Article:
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What motorcyclists should know about spring

On Behalf of | Apr 17, 2023 | Motorcycle Accidents

Warmer weather heralds the beginning of motorcycle season. Although riding on a motorcycle can make chilly weather nearly unbearable without the right gear, many enthusiasts won’t wait for temperatures to hit the 70s and 80s before getting their motorcycles out of storage. Some people will ride as soon as the weather is consistently out of the danger zone for frost.

There is nothing wrong with going for a spring ride on a motorcycle, but there are unique safety concerns that all riders should be aware of. There are three particularly important considerations that motorcycle riders need to consider before they head out for an early-season ride.

1. Wet pavement is very dangerous for motorcycles

Spring comes with more precipitation, and wet pavement comes with numerous risks for those on motorcycles. Rainy weather can affect visibility and increase the possibility of a crash occurring. It may also provoke more animal activity, which is also a source of crash risk.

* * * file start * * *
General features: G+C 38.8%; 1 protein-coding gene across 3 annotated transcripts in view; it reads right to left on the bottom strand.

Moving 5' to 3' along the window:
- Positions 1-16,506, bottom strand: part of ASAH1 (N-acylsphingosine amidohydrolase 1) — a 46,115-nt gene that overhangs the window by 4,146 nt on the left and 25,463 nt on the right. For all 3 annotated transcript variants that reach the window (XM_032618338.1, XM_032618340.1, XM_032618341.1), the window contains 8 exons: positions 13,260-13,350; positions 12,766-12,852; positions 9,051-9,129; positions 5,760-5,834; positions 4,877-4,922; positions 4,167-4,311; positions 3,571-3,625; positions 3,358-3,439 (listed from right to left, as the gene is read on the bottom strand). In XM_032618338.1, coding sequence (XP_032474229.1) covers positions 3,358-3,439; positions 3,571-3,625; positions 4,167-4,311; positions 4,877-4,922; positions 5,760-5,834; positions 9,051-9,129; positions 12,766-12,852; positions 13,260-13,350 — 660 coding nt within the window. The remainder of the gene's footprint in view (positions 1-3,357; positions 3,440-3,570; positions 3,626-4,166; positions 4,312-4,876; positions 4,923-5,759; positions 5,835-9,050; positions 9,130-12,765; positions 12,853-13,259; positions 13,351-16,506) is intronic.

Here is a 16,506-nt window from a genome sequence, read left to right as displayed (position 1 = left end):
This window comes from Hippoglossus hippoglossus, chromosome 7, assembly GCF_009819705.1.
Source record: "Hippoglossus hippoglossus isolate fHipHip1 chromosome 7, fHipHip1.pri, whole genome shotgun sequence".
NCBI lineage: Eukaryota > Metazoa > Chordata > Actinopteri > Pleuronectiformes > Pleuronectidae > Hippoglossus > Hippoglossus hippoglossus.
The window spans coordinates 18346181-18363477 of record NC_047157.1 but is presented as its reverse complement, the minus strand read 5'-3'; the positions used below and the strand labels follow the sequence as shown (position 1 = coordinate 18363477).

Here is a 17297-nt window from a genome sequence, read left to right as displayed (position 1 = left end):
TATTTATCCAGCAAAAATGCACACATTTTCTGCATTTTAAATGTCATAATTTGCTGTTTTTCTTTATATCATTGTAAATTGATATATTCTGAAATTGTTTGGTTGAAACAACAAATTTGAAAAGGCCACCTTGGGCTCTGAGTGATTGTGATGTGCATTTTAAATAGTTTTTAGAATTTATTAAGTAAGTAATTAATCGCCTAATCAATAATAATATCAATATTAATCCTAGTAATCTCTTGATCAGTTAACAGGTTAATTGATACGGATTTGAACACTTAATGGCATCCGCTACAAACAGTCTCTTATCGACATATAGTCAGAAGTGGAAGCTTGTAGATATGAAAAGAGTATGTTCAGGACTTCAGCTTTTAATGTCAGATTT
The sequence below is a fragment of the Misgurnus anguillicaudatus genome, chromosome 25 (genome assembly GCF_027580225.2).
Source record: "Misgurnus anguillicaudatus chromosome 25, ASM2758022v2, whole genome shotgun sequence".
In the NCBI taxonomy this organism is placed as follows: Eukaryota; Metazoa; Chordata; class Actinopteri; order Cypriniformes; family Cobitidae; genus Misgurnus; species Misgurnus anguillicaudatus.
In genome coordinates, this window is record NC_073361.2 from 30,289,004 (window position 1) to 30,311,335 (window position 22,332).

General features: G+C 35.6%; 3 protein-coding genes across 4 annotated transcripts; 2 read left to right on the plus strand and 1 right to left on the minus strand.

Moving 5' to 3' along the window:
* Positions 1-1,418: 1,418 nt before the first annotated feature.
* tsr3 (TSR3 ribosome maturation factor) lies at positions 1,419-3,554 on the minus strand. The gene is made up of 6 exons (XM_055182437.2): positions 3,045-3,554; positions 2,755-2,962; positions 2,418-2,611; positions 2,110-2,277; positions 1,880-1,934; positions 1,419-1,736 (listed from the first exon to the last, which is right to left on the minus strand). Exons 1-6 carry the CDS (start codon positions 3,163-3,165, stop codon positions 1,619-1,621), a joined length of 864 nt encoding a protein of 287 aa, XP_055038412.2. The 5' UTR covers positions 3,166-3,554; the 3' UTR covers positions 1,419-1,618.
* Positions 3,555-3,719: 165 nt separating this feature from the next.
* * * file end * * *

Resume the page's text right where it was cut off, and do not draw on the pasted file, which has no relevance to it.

Wet pavement also increases the stopping distance for vehicles, while the reduced traction available on wet pavement increases the possibility of a motorcyclist struggling to complete a maneuver that would be easy on dry pavement.

2. Drivers may not be watching for motorcycles yet

One of the most significant risks associated with motorcycle operation is the possibility that people in larger vehicles won’t spot the motorcycle in traffic. Often, drivers who don’t actively watch for motorcyclists are the ones who cause collisions that injure them. The potential for injury caused by inattentional blindness is arguably higher in the off season than during the peak of summer when people recognize there will be motorcycles in traffic.

3. Storage could lead to issues with motorcycle safety

As a final word of warning, motorcycle riders should avoid giving in to the temptation to go out for a quick spin before they perform seasonal maintenance on their vehicles. Issues with their brakes or lights that weren’t there in the fall when they put their bike into storage could directly contribute to their risk of a collision. Even one risk with frayed wires or unevenly-inflated tires could lead to a tragic outcome.

Recognizing notable seasonal risks can help people adjust their habits to better account for seasonal motorcycle crash dangers. Reviewing these tips is, therefore, a worthy pursuit each and every spring.